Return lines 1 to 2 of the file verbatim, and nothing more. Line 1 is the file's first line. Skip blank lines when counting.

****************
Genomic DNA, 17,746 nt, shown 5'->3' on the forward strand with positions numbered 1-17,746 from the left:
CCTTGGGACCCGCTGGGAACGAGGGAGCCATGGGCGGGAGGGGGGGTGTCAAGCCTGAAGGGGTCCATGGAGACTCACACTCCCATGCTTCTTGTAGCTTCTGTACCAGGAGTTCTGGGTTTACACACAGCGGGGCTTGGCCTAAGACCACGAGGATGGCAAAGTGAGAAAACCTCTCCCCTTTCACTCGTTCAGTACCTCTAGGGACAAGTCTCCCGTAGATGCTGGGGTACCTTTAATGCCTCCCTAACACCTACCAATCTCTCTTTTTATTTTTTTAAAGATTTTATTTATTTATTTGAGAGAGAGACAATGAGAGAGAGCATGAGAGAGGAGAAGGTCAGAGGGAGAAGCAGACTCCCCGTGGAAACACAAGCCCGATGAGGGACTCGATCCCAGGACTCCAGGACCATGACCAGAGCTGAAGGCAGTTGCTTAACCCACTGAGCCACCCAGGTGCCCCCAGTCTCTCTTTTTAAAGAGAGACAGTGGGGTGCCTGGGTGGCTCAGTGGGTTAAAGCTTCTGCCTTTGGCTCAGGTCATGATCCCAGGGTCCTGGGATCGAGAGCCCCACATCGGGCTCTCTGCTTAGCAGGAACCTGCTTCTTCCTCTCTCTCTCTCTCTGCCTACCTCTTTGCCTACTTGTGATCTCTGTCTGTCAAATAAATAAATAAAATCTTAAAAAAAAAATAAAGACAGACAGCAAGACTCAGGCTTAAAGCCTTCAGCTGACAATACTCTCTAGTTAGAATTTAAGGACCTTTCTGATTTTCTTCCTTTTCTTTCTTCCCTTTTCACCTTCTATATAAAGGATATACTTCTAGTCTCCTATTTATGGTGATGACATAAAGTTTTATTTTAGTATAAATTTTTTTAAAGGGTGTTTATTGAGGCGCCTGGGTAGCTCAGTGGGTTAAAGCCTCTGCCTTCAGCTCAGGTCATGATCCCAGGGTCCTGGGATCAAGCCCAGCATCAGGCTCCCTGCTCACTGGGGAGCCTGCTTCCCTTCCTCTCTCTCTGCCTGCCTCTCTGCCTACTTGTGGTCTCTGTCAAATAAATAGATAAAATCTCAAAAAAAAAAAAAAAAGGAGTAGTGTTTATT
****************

Genomic DNA, 17,746 nt, shown 5'->3' on the forward strand with positions numbered 1-17,746 from the left:
CCTTGGGACCCGCTGGGAACGAGGGAGCCATGGGCGGGAGGGGGGGTGTCAAGCCTGAAGGGGTCCATGGAGACTCACACTCCCATGCTTCTTGTAGCTTCTGTACCAGGAGTTCTGGGTTTACACACAGCGGGGCTTGGCCTAAGACCACGAGGATGGCAAAGTGAGAAAACCTCTCCCCTTTCACTCGTTCAGTACCTCTAGGGACAAGTCTCCCGTAGATGCTGGGGTACCTTTAATGCCTCCCTAACACCTACCAATCTCTCTTTTTATTTTTTTAAAGATTTTATTTATTTATTTGAGAGAGAGACAATGAGAGAGAGCATGAGAGAGGAGAAGGTCAGAGGGAGAAGCAGACTCCCCGTGGAAACACAAGCCCGATGAGGGACTCGATCCCAGGACTCCAGGACCATGACCAGAGCTGAAGGCAGTTGCTTAACCCACTGAGCCACCCAGGTGCCCCCAGTCTCTCTTTTTAAAGAGAGACAGTGGGGTGCCTGGGTGGCTCAGTGGGTTAAAGCTTCTGCCTTTGGCTCAGGTCATGATCCCAGGGTCCTGGGATCGAGAGCCCCACATCGGGCTCTCTGCTTAGCAGGAACCTGCTTCTTCCTCTCTCTCTCTCTCTGCCTACCTCTTTGCCTACTTGTGATCTCTGTCTGTCAAATAAATAAATAAAATCTTAAAAAAAAAATAAAGACAGACAGCAAGACTCAGGCTTAAAGCCTTCAGCTGACAATACTCTCTAGTTAGAATTTAAGGACCTTTCTGATTTTCTTCCTTTTCTTTCTTCCCTTTTCACCTTCTATATAAAGGATATACTTCTAGTCTCCTATTTATGGTGATGACATAAAGTTTTATTTTAGTATAAATTTTTTTAAAGGGTGTTTATTGAGGCGCCTGGGTAGCTCAGTGGGTTAAAGCCTCTGCCTTCAGCTCAGGTCATGATCCCAGGGTCCTGGGATCAAGCCCAGCATCAGGCTCCCTGCTCACTGGGGAGCCTGCTTCCCTTCCTCTCTCTCTGCCTGCCTCTCTGCCTACTTGTGGTCTCTGTCAAATAAATAGATAAAATCTCAAAAAAAAAAAAAAAAGGAGTAGTGTTTATT